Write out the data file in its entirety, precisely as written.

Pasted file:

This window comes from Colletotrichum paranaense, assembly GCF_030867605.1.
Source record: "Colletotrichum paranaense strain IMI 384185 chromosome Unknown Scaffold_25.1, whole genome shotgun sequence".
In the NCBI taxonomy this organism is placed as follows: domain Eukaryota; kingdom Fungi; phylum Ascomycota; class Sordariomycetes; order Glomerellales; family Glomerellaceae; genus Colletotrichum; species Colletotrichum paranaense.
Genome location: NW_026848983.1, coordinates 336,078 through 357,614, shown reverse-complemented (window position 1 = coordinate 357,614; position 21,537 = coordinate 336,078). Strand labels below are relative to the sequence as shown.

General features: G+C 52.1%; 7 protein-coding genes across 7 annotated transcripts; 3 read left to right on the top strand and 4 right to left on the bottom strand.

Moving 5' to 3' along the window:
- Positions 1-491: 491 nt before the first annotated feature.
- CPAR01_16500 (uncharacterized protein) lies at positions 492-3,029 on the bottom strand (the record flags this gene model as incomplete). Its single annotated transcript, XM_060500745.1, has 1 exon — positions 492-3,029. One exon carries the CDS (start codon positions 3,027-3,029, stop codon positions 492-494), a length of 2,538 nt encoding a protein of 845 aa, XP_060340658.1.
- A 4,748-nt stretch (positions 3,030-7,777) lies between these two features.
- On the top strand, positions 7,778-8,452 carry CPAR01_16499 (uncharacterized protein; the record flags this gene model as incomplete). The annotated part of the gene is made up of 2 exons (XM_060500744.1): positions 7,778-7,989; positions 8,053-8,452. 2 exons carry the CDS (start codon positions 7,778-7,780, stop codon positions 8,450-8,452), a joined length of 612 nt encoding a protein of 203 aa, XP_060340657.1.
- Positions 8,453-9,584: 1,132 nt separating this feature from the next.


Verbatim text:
This window comes from Colletotrichum paranaense, assembly GCF_030867605.1.
Source record: "Colletotrichum paranaense strain IMI 384185 chromosome Unknown Scaffold_25.1, whole genome shotgun sequence".
In the NCBI taxonomy this organism is placed as follows: domain Eukaryota; kingdom Fungi; phylum Ascomycota; class Sordariomycetes; order Glomerellales; family Glomerellaceae; genus Colletotrichum; species Colletotrichum paranaense.
Genome location: NW_026848983.1, coordinates 336,078 through 357,614, shown reverse-complemented (window position 1 = coordinate 357,614; position 21,537 = coordinate 336,078). Strand labels below are relative to the sequence as shown.

General features: G+C 52.1%; 7 protein-coding genes across 7 annotated transcripts; 3 read left to right on the top strand and 4 right to left on the bottom strand.

Moving 5' to 3' along the window:
- Positions 1-491: 491 nt before the first annotated feature.
- CPAR01_16500 (uncharacterized protein) lies at positions 492-3,029 on the bottom strand (the record flags this gene model as incomplete). Its single annotated transcript, XM_060500745.1, has 1 exon — positions 492-3,029. One exon carries the CDS (start codon positions 3,027-3,029, stop codon positions 492-494), a length of 2,538 nt encoding a protein of 845 aa, XP_060340658.1.
- A 4,748-nt stretch (positions 3,030-7,777) lies between these two features.
- On the top strand, positions 7,778-8,452 carry CPAR01_16499 (uncharacterized protein; the record flags this gene model as incomplete). The annotated part of the gene is made up of 2 exons (XM_060500744.1): positions 7,778-7,989; positions 8,053-8,452. 2 exons carry the CDS (start codon positions 7,778-7,780, stop codon positions 8,450-8,452), a joined length of 612 nt encoding a protein of 203 aa, XP_060340657.1.
- Positions 8,453-9,584: 1,132 nt separating this feature from the next.